Vaccination concerns are rampant in human medicine, and those worries are naturally mirrored in pet health care. Pet owners want to do what’s best for their beloved companions, but they worry about the potential harm. So, what’s a concerned pet owner to do? Here’s the scoop on the vaccines we recommend for your furry friend.

What is a vaccine?

Vaccines are the weakened or dead forms of the bacteria or virus we are trying to protect your pet against. These weakened strains stimulate the immune system to create antibodies that will fight off future disease. The vaccination type determines the length of immunity and the need for a booster to keep your pet safe.

Vaccinations are an essential component of a healthy immune system, so refusing to vaccinate  is unwise. Veterinary medicine vaccinates pets based on lifestyle, preventing unnecessary vaccination. When your pet visits us for a routine wellness exam and is due for her vaccinations, we will evaluate her lifestyle and judge her disease risk level based on her activities. The disease severity, public health concerns, and treatment response help us classify a vaccination as core or non-core. A core classification means all pets need that vaccination, whereas a non-core classification means the vaccination is only necessary for pets who lead a certain lifestyle.

Vaccinations for your dog

We follow the American Animal Hospital Association’s (AAHA) guidelines for vaccinating your pet. According to AAHA, all dogs require the following vaccinations:

  • Core vaccinations
    • Distemper — This virus is spread through coughing, sneezing, contaminated objects, direct contact with infected animals, or from mother to offspring. The first signs are red, watery eyes, nasal discharge, and sometimes fever. The virus then spreads to the gastrointestinal tract, causing appetite loss, vomiting, and diarrhea. Prompt supportive care is the only treatment, and the pet may still suffer from lifelong neurological issues, such as seizures, tremors, and nerve damage, if she survives.
    • Parvovirus — Parvo is a hardy, highly contagious disease spread through contact with infective feces. Parvovirus attacks dividing cells and white blood cells, commonly focusing on the gastrointestinal tract, but sometimes the heart. Distinctive diarrhea that may become bloody due to the shedding of the intestinal lining, vomiting, inappetence, and lethargy are also commonly seen with a parvo infection.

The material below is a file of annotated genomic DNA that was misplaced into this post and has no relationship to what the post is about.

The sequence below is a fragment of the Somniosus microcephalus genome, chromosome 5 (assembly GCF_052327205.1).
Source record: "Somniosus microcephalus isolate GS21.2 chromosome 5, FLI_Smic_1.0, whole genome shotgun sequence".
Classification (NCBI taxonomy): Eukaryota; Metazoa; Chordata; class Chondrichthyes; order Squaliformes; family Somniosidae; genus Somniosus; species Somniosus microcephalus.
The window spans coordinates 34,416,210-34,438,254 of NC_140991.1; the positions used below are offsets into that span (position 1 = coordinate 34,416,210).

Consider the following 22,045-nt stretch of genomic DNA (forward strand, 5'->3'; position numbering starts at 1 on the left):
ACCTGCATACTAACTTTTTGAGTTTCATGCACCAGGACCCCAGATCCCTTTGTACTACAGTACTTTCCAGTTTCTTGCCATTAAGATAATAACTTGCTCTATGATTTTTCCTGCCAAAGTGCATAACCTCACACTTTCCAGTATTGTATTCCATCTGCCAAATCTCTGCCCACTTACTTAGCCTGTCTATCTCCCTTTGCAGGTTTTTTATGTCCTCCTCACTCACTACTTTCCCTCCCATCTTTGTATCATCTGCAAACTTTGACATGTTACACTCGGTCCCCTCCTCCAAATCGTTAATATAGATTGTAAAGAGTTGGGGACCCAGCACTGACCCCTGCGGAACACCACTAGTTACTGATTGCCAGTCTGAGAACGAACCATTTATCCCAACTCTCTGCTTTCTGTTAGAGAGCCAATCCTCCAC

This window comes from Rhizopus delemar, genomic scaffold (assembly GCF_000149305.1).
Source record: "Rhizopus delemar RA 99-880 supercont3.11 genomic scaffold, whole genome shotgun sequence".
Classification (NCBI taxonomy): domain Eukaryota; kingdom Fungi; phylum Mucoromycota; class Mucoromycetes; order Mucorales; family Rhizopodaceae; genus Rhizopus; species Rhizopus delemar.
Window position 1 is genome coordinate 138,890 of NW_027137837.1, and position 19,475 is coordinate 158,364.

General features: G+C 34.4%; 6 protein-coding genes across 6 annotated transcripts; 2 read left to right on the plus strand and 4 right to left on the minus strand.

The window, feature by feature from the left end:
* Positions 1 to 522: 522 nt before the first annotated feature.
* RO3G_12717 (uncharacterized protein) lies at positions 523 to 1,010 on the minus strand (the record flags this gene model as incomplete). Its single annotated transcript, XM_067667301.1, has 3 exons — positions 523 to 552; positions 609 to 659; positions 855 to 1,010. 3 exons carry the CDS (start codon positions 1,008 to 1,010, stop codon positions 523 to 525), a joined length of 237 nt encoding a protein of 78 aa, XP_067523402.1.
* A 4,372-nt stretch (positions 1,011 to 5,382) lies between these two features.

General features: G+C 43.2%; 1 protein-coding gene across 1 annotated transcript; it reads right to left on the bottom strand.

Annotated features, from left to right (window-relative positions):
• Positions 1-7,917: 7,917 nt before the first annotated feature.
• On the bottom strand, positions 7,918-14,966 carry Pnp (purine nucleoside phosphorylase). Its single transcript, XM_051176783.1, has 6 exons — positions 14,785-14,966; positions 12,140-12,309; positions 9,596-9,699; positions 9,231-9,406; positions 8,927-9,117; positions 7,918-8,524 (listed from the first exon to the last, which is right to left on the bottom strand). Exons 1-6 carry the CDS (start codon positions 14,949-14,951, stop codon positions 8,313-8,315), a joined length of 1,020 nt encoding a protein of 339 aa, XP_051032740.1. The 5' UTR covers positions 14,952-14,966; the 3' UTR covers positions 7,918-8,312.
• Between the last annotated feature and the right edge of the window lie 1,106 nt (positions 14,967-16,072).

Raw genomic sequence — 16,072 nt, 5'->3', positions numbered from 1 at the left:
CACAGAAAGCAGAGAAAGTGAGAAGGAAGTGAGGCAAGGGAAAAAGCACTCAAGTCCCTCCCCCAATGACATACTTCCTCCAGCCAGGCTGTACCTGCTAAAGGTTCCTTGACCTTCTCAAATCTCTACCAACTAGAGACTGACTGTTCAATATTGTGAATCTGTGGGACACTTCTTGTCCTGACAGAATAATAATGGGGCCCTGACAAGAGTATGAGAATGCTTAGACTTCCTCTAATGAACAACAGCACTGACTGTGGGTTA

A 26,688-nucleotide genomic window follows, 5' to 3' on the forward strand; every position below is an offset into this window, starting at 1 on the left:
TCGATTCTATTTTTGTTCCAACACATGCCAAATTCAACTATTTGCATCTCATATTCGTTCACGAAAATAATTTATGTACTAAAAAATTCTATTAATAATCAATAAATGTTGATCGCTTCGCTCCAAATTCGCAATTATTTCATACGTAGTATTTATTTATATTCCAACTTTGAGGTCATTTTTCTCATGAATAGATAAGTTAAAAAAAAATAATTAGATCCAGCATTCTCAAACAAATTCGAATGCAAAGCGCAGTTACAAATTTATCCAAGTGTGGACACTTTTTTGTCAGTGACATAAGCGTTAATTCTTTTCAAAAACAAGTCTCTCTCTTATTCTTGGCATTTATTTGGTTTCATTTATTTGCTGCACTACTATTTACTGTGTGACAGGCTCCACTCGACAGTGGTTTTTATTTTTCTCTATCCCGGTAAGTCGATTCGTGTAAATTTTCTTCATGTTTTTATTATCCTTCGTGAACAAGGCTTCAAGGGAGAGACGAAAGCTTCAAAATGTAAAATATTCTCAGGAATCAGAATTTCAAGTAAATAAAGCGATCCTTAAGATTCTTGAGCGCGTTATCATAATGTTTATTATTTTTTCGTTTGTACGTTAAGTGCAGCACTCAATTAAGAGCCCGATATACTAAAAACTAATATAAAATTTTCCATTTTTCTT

• Adenovirus — This disease, which is spread by body fluids, has two strains—one that causes respiratory issues and one that attacks the liver. Signs can include coughing, corneal edema, vomiting, diarrhea, and increased thirst.
    • Parainfluenza — This virus is part of the canine infectious respiratory disease complex. Parainfluenza is transmitted by aerosolized viral particles and spreads easily in areas with high dog populations. Signs include a dry, hacking cough, runny eyes and nose, sneezing, and pneumonia.
    • Rabies — This virus is transmitted through contact with infected saliva, usually from a bite. Signs include loss of appetite; change in voice; behavior changes; hypersensitivity to light, touch, and sound; disorientation; staggering; paralysis of the throat muscles; and death.

We may recommend the following vaccinations based on your dog’s risk of exposure:

  • Non-core vaccinations
    • Bordetella — Spread by coughing, sneezing, barking, or even dander, this bacterium easily spreads to other dogs, especially those housed in close quarters. Signs are a dry cough, fever, lethargy, and discharge from the eyes and nose.
    • Canine influenza — The two strains of canine influenza in the U.S.—H3N8 and H3N2—are spread through coughing, sneezing, barking, and direct contact. Signs of the dog flu include a persistent cough, nasal or eye discharge, lethargy, and decreased appetite.
    • Lyme — Transmitted when a black-legged tick bites, Lyme disease signs commonly include shifting leg lameness, fever, inappetence, and lethargy.
    • Leptospirosis — This bacterium is found in contaminated soil or water and the urine of infected mammals. Lepto can lead to kidney and liver failure, causing nausea, vomiting, and diarrhea, but will appear in the beginning stages as soreness, shivering, weakness, coughing, and difficulty breathing.

Vaccinations for your cat

Vaccination guidelines also have been developed to keep cats safe. The following vaccinations are necessary for all cats:

  • Core vaccinations
    • Feline viral rhinotracheitis or herpesvirus — This virus causes severe respiratory illness, shown by sneezing, conjunctivitis, mouth ulcers, and pneumonia. Transmission is through contact with secretions from the mouth, nose, or eyes, or from contaminated objects.
    • Calicivirus — This disease is one of the main causes of respiratory illness in cats,  and spreads easily through sneezing and direct or indirect contact. Signs include mouth sores, sneezing, fever, discharge from the eyes and nose, and appetite loss.
    • Rabies — All species, including cats and dogs, exhibit the same signs.
    • Panleukopenia — This feline parvovirus is transmitted through contact with contaminated feces. Signs include vomiting, diarrhea, fever, lethargy, and anorexia.

We may recommend the following vaccination based on your cat’s risk of exposure:

  • Non-core vaccination
    • Leukemia — This virus is transmitted through body fluids, usually through sustained close contact, such as fighting, grooming, and sharing the food and water dishes and litter box with an infected cat. As the infection progresses, signs may include anemia, lymphoma, or another disease caused by a weakened immune system.

Are your pet’s vaccinations due? Schedule an appointment at our hospital for vaccine boosters to protect your furry friend from deadly diseases and help ensure she lives a long, healthy life.